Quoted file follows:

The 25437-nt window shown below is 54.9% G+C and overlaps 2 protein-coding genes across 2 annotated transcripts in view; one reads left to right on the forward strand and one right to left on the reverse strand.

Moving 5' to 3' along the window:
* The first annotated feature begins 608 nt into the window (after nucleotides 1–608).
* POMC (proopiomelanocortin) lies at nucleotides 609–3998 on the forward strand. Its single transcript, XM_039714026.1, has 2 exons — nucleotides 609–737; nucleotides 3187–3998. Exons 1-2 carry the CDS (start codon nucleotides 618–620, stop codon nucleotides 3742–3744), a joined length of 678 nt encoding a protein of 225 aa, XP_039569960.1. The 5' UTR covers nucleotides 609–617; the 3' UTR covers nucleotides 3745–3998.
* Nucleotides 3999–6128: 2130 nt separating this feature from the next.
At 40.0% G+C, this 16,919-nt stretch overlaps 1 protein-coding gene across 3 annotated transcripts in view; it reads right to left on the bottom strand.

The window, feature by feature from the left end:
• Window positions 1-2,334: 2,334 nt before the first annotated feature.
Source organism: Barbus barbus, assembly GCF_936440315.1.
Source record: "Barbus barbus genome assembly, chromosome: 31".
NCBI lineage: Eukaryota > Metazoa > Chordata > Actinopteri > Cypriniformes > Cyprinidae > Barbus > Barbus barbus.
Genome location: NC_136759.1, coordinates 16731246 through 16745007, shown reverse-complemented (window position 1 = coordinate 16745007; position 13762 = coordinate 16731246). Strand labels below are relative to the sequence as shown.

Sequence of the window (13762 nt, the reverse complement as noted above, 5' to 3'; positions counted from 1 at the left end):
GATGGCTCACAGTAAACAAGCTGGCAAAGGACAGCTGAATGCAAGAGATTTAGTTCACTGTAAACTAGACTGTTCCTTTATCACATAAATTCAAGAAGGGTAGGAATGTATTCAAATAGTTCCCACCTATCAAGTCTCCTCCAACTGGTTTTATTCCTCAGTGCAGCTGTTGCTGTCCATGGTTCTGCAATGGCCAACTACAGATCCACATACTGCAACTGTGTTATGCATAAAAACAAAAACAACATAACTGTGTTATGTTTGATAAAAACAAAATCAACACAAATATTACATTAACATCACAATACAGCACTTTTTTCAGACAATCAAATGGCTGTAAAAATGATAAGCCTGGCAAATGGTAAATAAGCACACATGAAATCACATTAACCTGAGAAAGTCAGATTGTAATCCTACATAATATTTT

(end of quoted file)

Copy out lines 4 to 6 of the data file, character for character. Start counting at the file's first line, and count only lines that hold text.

* POMC (proopiomelanocortin) lies at nucleotides 609–3998 on the forward strand. Its single transcript, XM_039714026.1, has 2 exons — nucleotides 609–737; nucleotides 3187–3998. Exons 1-2 carry the CDS (start codon nucleotides 618–620, stop codon nucleotides 3742–3744), a joined length of 678 nt encoding a protein of 225 aa, XP_039569960.1. The 5' UTR covers nucleotides 609–617; the 3' UTR covers nucleotides 3745–3998.
* Nucleotides 3999–6128: 2130 nt separating this feature from the next.
At 40.0% G+C, this 16,919-nt stretch overlaps 1 protein-coding gene across 3 annotated transcripts in view; it reads right to left on the bottom strand.